CMU School of Drama

Wednesday, July 05, 2017

In the age of streaming TV, who needs title sequences?

The Verge: Until Tony Soprano took viewers on a strange journey over the New Jersey Turnpike for the very first time in 1999, television title sequences were mostly straightforward affairs.

There was an establishing shot: a barrel wave off the coast of Hawaii, or choppers carrying wounded vets over a mountain in Korea. Then a theme song swelled, an earworm that would echo in your brain like an advertising jingle: “Here’s the story, of a lovely lady…” Some names appeared alongside corresponding actors, who often turned to smile — or brood, depending on their character — in a weirdly stagey way. The audience was told the central premise in no uncertain terms.

1 comment:

Nicholas Cialone said...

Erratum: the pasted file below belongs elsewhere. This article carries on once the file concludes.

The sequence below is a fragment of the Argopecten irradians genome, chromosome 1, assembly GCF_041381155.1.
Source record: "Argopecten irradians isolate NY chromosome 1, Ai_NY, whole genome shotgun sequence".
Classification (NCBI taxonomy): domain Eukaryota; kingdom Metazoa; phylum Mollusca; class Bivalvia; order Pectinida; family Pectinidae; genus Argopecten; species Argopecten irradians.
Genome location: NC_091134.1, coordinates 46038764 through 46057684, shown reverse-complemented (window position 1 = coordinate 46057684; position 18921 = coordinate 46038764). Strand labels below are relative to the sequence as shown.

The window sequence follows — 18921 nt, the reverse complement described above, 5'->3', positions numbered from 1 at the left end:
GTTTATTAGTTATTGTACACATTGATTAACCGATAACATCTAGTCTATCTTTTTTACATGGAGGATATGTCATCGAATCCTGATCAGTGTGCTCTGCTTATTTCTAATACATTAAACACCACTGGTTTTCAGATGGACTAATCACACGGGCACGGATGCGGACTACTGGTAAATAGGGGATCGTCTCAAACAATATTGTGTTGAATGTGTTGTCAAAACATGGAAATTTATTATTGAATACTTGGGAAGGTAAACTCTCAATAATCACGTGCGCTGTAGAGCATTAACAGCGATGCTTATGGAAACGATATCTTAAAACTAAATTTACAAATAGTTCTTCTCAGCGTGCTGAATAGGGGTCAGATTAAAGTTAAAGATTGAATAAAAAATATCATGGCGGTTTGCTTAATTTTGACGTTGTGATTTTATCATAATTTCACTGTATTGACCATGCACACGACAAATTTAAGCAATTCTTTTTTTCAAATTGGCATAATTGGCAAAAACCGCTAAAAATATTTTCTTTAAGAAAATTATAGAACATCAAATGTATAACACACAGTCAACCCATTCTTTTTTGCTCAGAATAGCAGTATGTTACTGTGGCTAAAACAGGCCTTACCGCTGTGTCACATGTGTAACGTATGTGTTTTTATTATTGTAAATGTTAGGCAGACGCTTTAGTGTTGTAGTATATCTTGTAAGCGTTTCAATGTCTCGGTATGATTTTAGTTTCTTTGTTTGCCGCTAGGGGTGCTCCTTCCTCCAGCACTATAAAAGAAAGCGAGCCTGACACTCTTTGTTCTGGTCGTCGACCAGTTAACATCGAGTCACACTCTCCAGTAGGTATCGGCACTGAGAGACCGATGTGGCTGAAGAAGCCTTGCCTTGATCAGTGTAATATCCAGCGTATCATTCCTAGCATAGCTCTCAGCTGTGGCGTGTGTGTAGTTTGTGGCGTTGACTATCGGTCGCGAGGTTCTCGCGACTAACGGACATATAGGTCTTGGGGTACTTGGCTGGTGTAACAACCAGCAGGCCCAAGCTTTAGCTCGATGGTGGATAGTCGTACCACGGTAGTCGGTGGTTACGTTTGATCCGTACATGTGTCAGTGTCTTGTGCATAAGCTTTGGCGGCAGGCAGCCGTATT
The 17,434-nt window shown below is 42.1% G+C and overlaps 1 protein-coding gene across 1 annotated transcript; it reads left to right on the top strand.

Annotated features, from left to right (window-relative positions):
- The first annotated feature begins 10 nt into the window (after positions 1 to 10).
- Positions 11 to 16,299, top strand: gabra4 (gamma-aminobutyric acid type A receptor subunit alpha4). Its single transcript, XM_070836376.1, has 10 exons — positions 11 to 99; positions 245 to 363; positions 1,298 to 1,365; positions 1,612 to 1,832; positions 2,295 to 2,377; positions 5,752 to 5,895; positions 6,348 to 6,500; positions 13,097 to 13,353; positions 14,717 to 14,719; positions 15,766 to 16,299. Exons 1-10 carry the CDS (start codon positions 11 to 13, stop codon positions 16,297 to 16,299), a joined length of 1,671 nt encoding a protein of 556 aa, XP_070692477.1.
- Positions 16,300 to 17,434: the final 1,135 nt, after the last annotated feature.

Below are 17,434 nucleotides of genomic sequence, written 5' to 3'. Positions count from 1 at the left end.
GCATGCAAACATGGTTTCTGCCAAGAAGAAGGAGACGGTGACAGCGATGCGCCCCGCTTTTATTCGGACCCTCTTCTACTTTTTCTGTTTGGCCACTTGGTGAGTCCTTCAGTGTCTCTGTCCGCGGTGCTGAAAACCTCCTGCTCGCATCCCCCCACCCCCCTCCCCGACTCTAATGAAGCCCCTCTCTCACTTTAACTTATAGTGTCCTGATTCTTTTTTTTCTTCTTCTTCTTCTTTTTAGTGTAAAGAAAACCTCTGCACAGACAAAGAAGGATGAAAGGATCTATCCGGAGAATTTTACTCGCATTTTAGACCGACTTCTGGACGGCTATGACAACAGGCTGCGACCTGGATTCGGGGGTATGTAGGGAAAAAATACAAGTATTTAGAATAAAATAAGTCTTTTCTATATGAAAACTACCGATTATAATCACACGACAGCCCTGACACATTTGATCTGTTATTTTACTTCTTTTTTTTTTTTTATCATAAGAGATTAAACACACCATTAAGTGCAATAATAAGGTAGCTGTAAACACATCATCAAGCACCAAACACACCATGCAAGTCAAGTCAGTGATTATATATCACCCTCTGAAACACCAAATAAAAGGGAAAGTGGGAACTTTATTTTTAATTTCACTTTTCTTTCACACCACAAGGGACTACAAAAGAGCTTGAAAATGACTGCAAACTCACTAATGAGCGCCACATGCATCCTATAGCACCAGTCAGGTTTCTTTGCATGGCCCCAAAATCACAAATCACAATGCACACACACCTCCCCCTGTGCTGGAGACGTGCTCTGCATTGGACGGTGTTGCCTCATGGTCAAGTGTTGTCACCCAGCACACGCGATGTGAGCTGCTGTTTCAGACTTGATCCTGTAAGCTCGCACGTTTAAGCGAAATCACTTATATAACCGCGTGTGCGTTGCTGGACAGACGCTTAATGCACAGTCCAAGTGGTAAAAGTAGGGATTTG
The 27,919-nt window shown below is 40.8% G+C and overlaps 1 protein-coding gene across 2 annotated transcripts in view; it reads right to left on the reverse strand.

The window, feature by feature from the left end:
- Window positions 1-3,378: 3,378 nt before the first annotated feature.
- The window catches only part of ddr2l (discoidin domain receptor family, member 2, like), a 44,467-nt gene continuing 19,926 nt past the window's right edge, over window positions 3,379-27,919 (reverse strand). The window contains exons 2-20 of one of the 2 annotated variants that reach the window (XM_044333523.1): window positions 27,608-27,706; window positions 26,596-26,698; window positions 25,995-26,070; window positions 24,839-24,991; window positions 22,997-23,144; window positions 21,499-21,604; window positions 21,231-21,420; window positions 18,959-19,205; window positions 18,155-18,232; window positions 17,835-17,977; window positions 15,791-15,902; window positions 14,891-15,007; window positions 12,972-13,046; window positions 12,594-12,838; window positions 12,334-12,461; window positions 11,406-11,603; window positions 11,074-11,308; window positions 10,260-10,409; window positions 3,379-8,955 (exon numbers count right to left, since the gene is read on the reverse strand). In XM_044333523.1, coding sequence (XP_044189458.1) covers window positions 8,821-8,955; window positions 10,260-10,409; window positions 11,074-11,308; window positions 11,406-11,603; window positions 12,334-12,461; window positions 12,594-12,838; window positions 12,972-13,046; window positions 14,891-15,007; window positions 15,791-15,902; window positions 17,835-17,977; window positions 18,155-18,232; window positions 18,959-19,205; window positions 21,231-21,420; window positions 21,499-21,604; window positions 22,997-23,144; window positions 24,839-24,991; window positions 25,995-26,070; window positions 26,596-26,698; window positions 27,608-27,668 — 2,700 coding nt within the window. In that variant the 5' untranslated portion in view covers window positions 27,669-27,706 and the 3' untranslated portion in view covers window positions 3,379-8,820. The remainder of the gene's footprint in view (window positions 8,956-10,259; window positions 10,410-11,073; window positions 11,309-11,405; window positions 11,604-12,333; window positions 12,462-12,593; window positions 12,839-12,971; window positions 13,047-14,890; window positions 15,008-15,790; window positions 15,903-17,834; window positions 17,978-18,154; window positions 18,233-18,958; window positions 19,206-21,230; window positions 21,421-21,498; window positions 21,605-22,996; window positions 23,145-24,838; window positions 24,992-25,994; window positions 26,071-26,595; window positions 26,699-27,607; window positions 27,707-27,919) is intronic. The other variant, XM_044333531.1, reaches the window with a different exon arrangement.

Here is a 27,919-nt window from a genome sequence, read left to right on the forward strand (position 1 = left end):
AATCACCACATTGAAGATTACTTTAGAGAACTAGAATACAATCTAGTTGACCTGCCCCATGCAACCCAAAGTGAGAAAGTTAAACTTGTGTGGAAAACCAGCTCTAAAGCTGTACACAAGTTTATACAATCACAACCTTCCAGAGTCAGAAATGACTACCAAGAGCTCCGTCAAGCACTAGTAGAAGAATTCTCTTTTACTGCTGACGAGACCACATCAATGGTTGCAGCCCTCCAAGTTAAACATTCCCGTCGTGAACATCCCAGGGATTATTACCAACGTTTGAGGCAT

I think that opening sequences are a great way to pull the audience into a show, whether it's with a very emotional score under-toning it, or extremely impressive visuals. However, I also understand the argument that once you have seen the first few episodes in a row, and are binge watching it, seeing the same title sequence over and over again, no matter how impressive it is, can become tiring. I think that changing the title sequence every once and a while can help, but still, some people just want to watch the show, and don't care about the title. There are a few shows that I will still watch the title sequence every time I see an episode, namely Game of Thrones. One reason is that the theme song is fun to sing along to, but also because the sequence is "modular", it changes based on events in the show, and I think this is an element of title sequences that other shows should adopt in some form or another